Pressure Reducing Valve

How To Adjust A Pressure Reducing Valve: The Easy Way

Knowing how to adjust a pressure reducing valve is an important part of any DIYer’s toolkit. In this article, we’ll start from scratch and walk you through the process. We’ll also tell you everything you need to know about pressure reducing valves and why you might need to adjust yours in the first place.

How Do Pressure Reducing Valves Work?

As their name would suggest, pressure reducing valves control the flow of water into your home. Without a pressure reducing valve, this water would travel through your plumbing at a rate unsuitable for residential use.

Water heaters in Phoenix are typically capable of handling pressure lower than 80 psi. City officials, meanwhile, consider pressure ranging from 40 to 100 psi acceptable. If the pressure of the water arriving at your home reaches the upper end of that range, it will damage not only your water heater but other appliances and pipes as well.

That’s where a residential water pressure regulator (another name for ‘pressure reducing valve’) comes in.

Okay But How Do Pressure Reducing Valves Work?

Alright, if you’re unsatisfied with the general explanation we’ve provided above, here’s a more technical one.

A pressure reducing valve is typically close to your water shutoff valve. You’ll know you’re looking at the valve because it will have a gauge nearby.

Inside the valve, there are a spring and diaphragm. These two elements interact with incoming water pressure, either contracting or enlarging the hole that your water ultimately passes through.

When the water enters the valve at a pressure greater than what it’s been set to allow, the diaphragm and spring will contract and reduce the flow. The reverse is also true, however. If the water enters the valve at too low a pressure, the spring and diaphragm will expand and allow the water to exit through a larger hole.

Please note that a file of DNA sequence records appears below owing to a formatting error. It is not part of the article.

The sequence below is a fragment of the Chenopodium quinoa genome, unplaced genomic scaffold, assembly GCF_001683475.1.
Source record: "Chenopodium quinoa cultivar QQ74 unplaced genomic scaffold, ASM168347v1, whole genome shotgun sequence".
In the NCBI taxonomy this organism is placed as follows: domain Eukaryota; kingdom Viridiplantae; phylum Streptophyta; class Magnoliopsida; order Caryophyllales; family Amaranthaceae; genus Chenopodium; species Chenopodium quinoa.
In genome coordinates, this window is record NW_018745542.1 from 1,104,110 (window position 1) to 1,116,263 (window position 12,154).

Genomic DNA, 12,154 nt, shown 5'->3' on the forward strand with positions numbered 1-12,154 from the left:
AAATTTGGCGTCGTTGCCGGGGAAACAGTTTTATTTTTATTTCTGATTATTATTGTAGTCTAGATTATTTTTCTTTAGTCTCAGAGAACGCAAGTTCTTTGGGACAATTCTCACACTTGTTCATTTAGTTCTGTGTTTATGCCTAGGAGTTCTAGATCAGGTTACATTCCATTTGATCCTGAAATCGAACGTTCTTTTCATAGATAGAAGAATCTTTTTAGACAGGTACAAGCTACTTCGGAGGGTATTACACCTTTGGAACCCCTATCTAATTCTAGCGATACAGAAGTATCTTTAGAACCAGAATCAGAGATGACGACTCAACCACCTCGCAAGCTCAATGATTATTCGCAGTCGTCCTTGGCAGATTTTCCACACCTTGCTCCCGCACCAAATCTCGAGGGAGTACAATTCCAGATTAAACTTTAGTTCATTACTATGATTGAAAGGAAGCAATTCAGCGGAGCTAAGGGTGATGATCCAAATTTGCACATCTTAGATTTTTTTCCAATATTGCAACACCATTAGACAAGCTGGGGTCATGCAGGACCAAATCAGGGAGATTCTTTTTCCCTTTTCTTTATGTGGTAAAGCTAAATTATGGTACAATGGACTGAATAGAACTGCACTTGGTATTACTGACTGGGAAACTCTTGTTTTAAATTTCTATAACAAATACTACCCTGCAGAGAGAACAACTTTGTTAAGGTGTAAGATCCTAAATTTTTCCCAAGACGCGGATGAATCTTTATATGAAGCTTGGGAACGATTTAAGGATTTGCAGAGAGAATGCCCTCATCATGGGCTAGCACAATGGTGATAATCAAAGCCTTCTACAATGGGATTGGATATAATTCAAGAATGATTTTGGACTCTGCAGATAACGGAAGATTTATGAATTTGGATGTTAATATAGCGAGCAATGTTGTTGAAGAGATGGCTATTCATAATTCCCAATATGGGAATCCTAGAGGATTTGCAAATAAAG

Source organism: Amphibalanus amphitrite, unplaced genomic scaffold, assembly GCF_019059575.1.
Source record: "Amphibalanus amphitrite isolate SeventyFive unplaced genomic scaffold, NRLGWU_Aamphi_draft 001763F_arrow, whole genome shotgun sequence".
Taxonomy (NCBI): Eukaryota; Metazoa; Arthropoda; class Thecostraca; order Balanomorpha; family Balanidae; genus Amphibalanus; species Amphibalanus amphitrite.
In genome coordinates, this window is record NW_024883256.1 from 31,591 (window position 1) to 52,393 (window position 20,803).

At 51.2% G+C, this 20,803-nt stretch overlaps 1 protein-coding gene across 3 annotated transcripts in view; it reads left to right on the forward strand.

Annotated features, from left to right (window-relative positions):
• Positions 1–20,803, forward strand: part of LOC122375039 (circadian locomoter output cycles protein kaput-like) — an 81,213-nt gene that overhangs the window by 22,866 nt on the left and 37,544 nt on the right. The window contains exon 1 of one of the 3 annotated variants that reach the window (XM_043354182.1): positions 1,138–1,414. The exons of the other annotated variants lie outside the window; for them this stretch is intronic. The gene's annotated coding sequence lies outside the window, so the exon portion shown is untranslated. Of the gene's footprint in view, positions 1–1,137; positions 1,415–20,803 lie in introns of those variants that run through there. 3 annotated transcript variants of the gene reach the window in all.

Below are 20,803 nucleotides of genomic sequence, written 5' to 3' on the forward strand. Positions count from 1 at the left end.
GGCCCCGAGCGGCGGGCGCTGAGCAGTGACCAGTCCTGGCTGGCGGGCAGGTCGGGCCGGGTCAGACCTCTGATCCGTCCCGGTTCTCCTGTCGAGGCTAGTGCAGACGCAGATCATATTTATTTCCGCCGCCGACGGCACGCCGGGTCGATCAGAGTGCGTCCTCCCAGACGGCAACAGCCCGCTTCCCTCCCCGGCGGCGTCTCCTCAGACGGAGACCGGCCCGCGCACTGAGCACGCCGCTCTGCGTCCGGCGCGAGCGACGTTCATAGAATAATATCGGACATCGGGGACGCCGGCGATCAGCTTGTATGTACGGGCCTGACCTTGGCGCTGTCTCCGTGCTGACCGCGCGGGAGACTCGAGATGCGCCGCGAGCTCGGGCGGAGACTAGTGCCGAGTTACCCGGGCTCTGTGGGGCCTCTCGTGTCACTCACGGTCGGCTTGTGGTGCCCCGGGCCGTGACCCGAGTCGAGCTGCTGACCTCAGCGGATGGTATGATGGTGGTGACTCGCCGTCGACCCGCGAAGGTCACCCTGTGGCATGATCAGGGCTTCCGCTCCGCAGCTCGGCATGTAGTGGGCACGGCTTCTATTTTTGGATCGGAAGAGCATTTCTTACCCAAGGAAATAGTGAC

Your pressure reducing valve setting will determine what it considers acceptable at both the upper and lower limits of its range.

If this doesn’t make total sense to you, don’t worry. The exact mechanics and physics of the process confuse even some experienced plumbers. What everyone does know is that the process works.

How To Adjust Your Pressure Reducing Valve

You’ll need a wrench of the right size to perform the adjustment.

Now that you have a good understanding of how pressure reducing valves work, you should have an idea of what’s happening when you do the adjustments.

First Things First: Should You Adjust The Pressure?

If you’re experiencing increased or decreased water pressure due to an abnormality in your municipal water supply’s function, adjusting the valve may throw things out of wack when the system returns to normal.

For this reason, you’d be wise to contact your water department to see if the issue lies with them. If not, it’s possible that your valve has gone out of wack somehow and requires adjustment.

Also, note that adjusting your pressure reducing valve setting without fully understanding what you’re doing can lead to issues. Setting the pressure too high wastes water and can be harmful to your appliances. In extreme cases, your water heater can explode. Appliances like water softeners can also face damage.

In other words, if you’re uncertain about what you’re doing, contact professionals like our technicians at American Home Water and Air.

Step #1: Locate The Valve

A pressure reducing valve usually resembles a bell or dome. As mentioned earlier, you’ll usually see it alongside a gauge. It may be built right into your water meter. In most cases, however, you’ll find the valve in the form of a separate device that lies after the meter within your home’s water supply chain.

Step #3: Identify The Adjustment Method

Many valves have a nut, screw, or knob attached to them that allow you to do the actual adjusting. Turning the screw or knob clockwise typically increases the water pressure while turning it counter-clockwise lowers the pressure.

This may be counterintuitive since it’s the opposite of how faucets work, so make sure you know what direction to turn in order to get your desired pressure.